Even more striking, in its way, is Silbury Hill, because in this instance, the hill itself was actually built by human labor. It is conical, almost 100 feet high, standing on otherwise level ground, and has a flat top with a 100-foot diameter.
Silbury Hill was a gathering place every Palm Sunday for people from the surrounding villages in the 17th and 18th centuries. As with Stonehenge and Avebury, however, its original purpose remains uncertain, despite plenty of plausible-sounding theories.
Along with the earthworks and stone circles, the southwest contains some wonderful prehistoric objects, including the Uffington White Horse, on the border between Oxfordshire and Berkshire. The bedrock of the area is chalk, naturally white, and the horse was made by scraping out trenches, removing the grass and earth, and filling them with crushed white chalk.
Across this district of great prehistoric riches, lies the Ridgeway, an ancient route along the hilltops that since 1973 has been a recognized and government-protected national footpath. It goes from the southwest, in Dorset, starting close to Stonehenge and Avebury, all the way to East Anglia, on high ground nearly all the way.
In the hill country of Devonshire, Derbyshire, Yorkshire, and Cumbria there are many more stone circles and remains of ancient earthworks. Among the best is Castlerigg in Cumbria, part of the Lake District, where a circle of 40 stones create a ring in one of the most scenically dramatic areas of the district.
In Scotland, too, the remains of prehistoric cultures are widespread. Many are at or below ground level, where there isn’t much to see, but more than a 100 brochs still stand proud, albeit, half ruined.
Brochs are mysterious circular buildings, double-walled, and built using rocks without mortar, over which (as with everything I have mentioned today) archaeologists have speculated and debated.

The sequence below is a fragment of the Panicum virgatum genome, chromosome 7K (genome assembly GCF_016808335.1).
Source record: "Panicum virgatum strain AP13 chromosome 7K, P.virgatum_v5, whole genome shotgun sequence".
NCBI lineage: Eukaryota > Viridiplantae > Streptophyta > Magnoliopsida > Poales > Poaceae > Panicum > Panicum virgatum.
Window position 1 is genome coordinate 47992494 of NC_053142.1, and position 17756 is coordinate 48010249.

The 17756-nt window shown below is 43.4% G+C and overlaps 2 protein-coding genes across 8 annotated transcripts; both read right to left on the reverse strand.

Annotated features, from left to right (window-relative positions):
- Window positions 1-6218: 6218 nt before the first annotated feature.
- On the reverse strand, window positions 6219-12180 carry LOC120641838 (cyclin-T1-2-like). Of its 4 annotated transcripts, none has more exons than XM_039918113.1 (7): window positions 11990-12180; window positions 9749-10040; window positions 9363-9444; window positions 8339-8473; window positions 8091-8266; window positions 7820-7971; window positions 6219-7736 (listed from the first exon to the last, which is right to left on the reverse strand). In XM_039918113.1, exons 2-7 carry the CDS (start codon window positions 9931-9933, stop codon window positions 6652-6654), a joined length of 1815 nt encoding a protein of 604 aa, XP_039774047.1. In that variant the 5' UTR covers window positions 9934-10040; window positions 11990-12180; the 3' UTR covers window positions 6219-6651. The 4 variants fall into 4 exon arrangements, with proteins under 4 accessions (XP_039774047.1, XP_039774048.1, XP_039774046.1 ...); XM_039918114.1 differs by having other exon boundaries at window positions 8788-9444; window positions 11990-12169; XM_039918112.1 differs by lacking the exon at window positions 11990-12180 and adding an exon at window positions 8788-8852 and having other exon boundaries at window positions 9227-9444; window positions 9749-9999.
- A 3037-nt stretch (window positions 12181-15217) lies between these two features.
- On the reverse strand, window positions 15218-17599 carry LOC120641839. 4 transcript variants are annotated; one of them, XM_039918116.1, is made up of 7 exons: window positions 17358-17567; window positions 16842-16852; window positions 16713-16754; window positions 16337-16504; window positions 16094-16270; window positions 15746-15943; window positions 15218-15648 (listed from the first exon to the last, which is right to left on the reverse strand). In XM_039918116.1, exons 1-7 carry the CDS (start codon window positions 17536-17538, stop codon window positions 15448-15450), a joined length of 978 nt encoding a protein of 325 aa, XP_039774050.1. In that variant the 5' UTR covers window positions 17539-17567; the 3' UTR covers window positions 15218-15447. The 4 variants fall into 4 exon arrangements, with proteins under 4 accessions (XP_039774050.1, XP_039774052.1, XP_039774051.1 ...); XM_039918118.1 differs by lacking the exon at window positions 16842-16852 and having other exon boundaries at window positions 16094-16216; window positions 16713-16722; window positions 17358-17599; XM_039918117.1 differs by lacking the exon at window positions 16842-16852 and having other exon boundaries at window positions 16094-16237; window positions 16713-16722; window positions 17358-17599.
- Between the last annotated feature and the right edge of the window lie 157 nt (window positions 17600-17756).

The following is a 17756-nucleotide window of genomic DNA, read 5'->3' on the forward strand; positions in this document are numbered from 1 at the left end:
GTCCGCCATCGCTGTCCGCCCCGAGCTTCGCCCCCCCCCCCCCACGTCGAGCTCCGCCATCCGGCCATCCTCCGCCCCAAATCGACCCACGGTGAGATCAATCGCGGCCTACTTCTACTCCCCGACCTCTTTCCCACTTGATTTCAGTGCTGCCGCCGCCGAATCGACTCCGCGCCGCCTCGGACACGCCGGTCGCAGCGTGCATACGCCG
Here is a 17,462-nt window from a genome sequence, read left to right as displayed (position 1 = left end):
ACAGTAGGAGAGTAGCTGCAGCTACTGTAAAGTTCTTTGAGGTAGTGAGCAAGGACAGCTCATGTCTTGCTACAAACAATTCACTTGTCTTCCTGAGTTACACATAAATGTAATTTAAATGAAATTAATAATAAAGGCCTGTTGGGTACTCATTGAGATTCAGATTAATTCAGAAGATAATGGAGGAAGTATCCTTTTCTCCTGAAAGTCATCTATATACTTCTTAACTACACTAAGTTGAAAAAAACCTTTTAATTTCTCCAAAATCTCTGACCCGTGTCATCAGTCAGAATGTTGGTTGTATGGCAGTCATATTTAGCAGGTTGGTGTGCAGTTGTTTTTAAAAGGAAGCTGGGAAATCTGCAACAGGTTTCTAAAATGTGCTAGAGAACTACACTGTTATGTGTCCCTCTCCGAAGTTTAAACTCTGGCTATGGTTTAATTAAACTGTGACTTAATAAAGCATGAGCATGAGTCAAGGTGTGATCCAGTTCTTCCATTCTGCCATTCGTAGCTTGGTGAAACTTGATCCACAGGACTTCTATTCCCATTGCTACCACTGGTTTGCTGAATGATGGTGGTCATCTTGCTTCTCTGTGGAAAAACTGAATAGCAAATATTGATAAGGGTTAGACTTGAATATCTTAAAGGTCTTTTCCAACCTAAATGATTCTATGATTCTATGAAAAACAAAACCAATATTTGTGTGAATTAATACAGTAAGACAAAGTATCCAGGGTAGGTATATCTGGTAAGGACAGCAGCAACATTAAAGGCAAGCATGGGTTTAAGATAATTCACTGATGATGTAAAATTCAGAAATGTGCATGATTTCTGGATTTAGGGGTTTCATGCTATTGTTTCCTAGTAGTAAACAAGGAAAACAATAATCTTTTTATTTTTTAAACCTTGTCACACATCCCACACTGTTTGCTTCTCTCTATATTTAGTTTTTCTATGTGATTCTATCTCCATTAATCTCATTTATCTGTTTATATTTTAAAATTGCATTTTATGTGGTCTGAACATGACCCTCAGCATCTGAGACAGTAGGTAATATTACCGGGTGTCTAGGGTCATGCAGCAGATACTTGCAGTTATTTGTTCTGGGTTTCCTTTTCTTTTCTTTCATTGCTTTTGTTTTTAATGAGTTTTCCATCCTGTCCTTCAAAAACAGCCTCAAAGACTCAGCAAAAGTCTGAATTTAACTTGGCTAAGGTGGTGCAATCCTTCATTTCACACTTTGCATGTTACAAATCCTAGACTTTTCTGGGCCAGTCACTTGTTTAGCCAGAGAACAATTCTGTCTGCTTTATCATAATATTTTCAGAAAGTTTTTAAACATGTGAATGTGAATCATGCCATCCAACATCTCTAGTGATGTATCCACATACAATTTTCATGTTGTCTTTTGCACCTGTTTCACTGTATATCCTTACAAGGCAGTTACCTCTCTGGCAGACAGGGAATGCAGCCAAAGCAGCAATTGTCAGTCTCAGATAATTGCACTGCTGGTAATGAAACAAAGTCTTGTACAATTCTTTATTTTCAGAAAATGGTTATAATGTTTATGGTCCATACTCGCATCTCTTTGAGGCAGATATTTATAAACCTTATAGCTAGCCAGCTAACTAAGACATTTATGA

The best-preserved of them all is at Mousa in Shetland, still about forty feet high with an internal, spiral staircase between the walls. On the mainland, the two best, close to one another, are Dun Telve and Dun Troddan in Glenelg, on the coast of the Western Highlands.
Scotland’s best prehistoric site, however, Skara Brae, is on the Orkney Islands off the North Coast. These windswept treeless islands are among the most inaccessible places in Europe but can be reached by plane or ferry boat by anyone with enough time, money, and determination.
Skara Brae’s antiquity is a great point of emphasis among Scottish nationalists, who have campaigned in recent years for full independence from Britain, and did so with renewed vigor after the “Brexit” election of 2016. Skara Brae enabled them to claim that civilization came to Britain not from the classical south of Europe but from the north, making Scotland the earliest civilized site on the whole island.
Whichever site claims absolute primacy, collectively, Britain’s prehistoric remains make it an immensely rewarding place to visit. All the sites prompt you to consider the literally thousands of years in which men and women tried not just to stay alive but also to elaborate on the bare bones of existence with ritual, decoration, and architectural achievement.
Interactive Map of All Prehistoric Britain Locations Mentioned in This Lecture